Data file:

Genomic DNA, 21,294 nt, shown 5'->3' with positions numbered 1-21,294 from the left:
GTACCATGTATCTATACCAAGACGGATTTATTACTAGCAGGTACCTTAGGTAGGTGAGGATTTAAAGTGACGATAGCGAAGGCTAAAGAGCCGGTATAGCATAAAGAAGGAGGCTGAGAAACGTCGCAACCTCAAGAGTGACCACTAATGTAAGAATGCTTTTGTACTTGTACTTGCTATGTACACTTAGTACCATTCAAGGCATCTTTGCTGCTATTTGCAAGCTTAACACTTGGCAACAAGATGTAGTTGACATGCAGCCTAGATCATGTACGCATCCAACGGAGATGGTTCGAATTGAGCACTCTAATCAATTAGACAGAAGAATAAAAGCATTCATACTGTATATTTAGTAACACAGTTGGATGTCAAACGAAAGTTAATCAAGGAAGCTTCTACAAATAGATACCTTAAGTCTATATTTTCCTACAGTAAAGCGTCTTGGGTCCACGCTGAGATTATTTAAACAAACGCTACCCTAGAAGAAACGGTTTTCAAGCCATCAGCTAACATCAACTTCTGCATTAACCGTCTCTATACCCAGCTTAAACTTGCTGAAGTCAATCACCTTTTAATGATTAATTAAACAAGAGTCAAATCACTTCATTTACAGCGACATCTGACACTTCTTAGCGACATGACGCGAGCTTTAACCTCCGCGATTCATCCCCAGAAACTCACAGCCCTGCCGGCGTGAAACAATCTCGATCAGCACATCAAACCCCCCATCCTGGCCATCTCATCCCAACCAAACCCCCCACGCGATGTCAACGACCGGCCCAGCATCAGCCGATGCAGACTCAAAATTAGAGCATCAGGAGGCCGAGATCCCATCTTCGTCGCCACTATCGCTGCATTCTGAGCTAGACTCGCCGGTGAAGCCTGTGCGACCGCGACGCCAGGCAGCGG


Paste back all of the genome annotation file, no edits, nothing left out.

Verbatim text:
Genomic DNA, 21,294 nt, shown 5'->3' with positions numbered 1-21,294 from the left:
GTACCATGTATCTATACCAAGACGGATTTATTACTAGCAGGTACCTTAGGTAGGTGAGGATTTAAAGTGACGATAGCGAAGGCTAAAGAGCCGGTATAGCATAAAGAAGGAGGCTGAGAAACGTCGCAACCTCAAGAGTGACCACTAATGTAAGAATGCTTTTGTACTTGTACTTGCTATGTACACTTAGTACCATTCAAGGCATCTTTGCTGCTATTTGCAAGCTTAACACTTGGCAACAAGATGTAGTTGACATGCAGCCTAGATCATGTACGCATCCAACGGAGATGGTTCGAATTGAGCACTCTAATCAATTAGACAGAAGAATAAAAGCATTCATACTGTATATTTAGTAACACAGTTGGATGTCAAACGAAAGTTAATCAAGGAAGCTTCTACAAATAGATACCTTAAGTCTATATTTTCCTACAGTAAAGCGTCTTGGGTCCACGCTGAGATTATTTAAACAAACGCTACCCTAGAAGAAACGGTTTTCAAGCCATCAGCTAACATCAACTTCTGCATTAACCGTCTCTATACCCAGCTTAAACTTGCTGAAGTCAATCACCTTTTAATGATTAATTAAACAAGAGTCAAATCACTTCATTTACAGCGACATCTGACACTTCTTAGCGACATGACGCGAGCTTTAACCTCCGCGATTCATCCCCAGAAACTCACAGCCCTGCCGGCGTGAAACAATCTCGATCAGCACATCAAACCCCCCATCCTGGCCATCTCATCCCAACCAAACCCCCCACGCGATGTCAACGACCGGCCCAGCATCAGCCGATGCAGACTCAAAATTAGAGCATCAGGAGGCCGAGATCCCATCTTCGTCGCCACTATCGCTGCATTCTGAGCTAGACTCGCCGGTGAAGCCTGTGCGACCGCGACGCCAGGCAGCGG